In the same vein, it was nice to read that, according to a recent study, a strong relationship exists between female-led films released in the US from 2014 to 2017 and box office gold, even though, as a critic, I wish more of those films could be more like “Eighth Grade” and less like “Ocean’s 8” (or, while I’m at it, the scabrous, smart-alecky, overrated “The Favourite,” not my favorite). 

When “Won’t You Be My Neighbor?,” Morgan Neville’s invaluable documentary about Fred Rogers, came out, I kept hearing people say, “This is the kind of movie we need right now.” Judging from its unexpectedly phenomenal success, I suspect what is going on is that audiences are craving movies that are feel-good in ways that don’t devalue one’s intelligence. There is more than nostalgia at work here. It has more to do with an authenticity of feeling and a sense that you can be a superhero without ever wearing a cape. A cardigan sweater will do just fine.

And now for my 10 best list, ranked in roughly descending order:

At Eternity’s Gate: I wasn’t exactly craving yet another movie about Vincent van Gogh, but director Julian Schnabel, himself a renowned artist, delivers one of the most powerful renderings of the creative act and its ravages that I’ve ever seen, topped by a career-best performance from Willem Dafoe.

What Will People Say: Iram Haq’s ferocious drama is about a 16-year-old girl (the extraordinary Maria Mozhdah) living with her tight-knit immigrant Pakistani family in Norway until her Westernized ways impel her father to remove her to Pakistan. It’s one of the strongest movies ever made about the cultural and generational divide within immigrant communities. 

Amazing Grace: Finally finished after years of legal wrangling, this documentary of Aretha Franklin’s 1972 gospel concert at the New Temple Missionary Baptist Church in Los Angeles – the basis of her mega-selling record album – is an ecstatic musical feast. It will reopen in early 2019.

Burning: Korean director Lee Chang-dong’s allusive, creepy, melancholy mystery movie – it’s really a movie about the mystery of character – stayed with me in the same way that Alfred Hitchcock’s “Vertigo” does.

Paddington 2: This is a transcendentally cheerful movie about the marmalade-loving bear, complete with a scrumptious roster of human actors headed by the deliciously nasty Hugh Grant. He looks as if he’s having the time of his life. So will audiences.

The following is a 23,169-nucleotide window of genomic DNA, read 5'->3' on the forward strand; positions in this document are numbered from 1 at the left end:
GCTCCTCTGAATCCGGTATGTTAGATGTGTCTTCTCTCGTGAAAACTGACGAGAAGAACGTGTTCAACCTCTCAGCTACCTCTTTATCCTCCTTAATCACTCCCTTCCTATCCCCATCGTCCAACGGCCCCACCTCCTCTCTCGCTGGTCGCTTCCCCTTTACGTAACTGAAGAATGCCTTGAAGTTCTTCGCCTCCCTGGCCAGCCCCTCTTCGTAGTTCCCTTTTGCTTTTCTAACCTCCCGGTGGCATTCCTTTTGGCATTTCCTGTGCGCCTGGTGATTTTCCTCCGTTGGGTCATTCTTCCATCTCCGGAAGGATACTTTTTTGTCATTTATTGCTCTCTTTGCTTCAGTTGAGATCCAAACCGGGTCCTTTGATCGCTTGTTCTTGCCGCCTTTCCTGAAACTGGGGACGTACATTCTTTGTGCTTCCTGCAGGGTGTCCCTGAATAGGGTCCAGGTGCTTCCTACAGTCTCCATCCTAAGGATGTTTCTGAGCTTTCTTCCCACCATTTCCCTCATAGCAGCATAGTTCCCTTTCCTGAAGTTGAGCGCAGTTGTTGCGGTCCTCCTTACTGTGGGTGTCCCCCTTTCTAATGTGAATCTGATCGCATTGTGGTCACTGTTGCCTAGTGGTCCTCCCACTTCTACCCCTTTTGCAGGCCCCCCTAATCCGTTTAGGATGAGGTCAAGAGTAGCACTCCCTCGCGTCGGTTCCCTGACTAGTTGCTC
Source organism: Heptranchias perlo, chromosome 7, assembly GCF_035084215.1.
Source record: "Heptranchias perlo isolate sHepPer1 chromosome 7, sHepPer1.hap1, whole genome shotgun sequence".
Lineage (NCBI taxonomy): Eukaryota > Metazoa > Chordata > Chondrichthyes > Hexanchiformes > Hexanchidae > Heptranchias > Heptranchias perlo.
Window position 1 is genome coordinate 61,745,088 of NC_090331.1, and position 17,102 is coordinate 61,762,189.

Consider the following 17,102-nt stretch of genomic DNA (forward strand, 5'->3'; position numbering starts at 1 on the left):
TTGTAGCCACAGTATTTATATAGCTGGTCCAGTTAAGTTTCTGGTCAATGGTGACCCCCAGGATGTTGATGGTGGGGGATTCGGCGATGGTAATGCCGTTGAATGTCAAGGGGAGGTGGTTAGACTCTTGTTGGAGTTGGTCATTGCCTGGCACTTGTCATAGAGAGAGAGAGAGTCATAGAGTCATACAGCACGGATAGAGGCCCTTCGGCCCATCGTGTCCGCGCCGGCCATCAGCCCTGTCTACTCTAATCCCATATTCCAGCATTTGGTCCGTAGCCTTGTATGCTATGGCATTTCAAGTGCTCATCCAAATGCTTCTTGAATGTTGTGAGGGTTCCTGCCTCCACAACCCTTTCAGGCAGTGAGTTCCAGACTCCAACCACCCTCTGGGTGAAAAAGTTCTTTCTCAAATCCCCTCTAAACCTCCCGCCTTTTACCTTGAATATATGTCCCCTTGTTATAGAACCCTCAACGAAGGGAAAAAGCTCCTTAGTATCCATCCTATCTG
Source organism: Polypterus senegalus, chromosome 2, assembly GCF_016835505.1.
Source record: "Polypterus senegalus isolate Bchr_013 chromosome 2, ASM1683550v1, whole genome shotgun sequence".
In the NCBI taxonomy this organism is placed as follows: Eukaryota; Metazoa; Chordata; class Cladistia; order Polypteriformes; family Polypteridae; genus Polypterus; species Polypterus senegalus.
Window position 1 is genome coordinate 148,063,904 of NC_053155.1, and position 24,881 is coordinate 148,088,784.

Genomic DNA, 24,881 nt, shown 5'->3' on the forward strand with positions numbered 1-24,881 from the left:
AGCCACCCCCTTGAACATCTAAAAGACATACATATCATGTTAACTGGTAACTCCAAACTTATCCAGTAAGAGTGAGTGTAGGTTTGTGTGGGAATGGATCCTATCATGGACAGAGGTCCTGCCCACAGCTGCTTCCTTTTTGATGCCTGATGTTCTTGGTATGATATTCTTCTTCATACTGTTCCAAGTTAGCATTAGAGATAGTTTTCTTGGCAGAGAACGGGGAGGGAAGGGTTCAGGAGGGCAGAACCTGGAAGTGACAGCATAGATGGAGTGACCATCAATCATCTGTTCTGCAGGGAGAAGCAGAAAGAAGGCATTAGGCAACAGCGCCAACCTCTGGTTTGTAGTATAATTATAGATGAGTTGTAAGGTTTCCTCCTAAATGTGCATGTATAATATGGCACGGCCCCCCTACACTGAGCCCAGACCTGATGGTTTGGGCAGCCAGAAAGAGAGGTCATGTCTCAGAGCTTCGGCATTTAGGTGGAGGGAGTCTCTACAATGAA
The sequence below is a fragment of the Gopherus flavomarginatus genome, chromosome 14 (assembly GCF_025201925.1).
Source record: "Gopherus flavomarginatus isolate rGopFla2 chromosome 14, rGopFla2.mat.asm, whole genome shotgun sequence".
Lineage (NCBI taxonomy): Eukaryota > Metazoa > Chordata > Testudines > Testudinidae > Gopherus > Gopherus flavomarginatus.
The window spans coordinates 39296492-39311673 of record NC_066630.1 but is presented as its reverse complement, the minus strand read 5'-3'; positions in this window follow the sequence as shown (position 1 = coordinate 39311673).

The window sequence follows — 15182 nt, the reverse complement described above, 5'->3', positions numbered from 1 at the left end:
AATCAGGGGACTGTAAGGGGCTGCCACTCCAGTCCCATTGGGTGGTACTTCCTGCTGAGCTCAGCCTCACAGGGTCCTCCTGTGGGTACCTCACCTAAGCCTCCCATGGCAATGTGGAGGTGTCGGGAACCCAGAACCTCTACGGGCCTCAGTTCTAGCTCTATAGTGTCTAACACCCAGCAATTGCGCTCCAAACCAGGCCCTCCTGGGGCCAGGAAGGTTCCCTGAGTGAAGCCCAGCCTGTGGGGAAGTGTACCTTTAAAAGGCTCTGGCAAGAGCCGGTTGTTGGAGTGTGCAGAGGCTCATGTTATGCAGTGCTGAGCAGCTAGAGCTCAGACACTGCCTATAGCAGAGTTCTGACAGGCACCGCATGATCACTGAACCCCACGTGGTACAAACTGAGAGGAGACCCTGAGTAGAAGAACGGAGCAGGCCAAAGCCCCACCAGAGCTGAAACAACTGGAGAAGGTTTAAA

Warner Bros. Pictures/AP
Paddington is voiced by Ben Whishaw in 'Paddington 2.'

A Quiet Place: Director John Krasinski co-stars with Emily Blunt in this film about aliens that hunt by sound and a family under siege from both inside and out. It’s one of the most beautifully crafted and acted horror films I’ve ever seen.

Can You Ever Forgive Me?: Who says a leopard can’t change her spots? Melissa McCarthy plays Lee Israel, a real-life, down-on-her-luck author who becomes an expert forger, and she extends her powerhouse comic persona into darker and sadder realms than perhaps even she might ever have imagined she could inhabit.

Leave No Trace: Debra Granik’s incisive drama about a homeless veteran (Ben Foster) and his adoring 13-year-old daughter (the sensational newcomer Thomasin Harcourt McKenzie) does justice to the vast complexity of its characters’ lives.

The Death of Stalin: Director and co-writer Armando Iannucci’s riotous, fanatically intelligent political farce takes place in the immediate aftermath of the Soviet dictator’s demise, but don’t let that fool you. It also rings many a bell today.

Monrovia, Indiana: Our greatest documentarian, Frederick Wiseman, blessedly free of blinders and bias, offers up a meditative, richly observed portrait of small-town rural America.  

Other worthy films, besides those mentioned favorably in my intro, are “Isle of Dogs,” “The Guilty,” “The Ballad of Buster Scruggs,” “Cold War” (at least the first half), “A Star is Born” (ditto), “Lean on Pete,” “They’ll Love Me When I’m Dead,” “The Other Side of the Wind,” “The Insult,” “Shirkers,” “En el Séptimo Día,” “Juliet, Naked,” “On Chesil Beach,” “Science Fair,” “Free Solo,” “The Guardians,” and, for Maggie Gyllenhaal’s performance, “The Kindergarten Teacher.”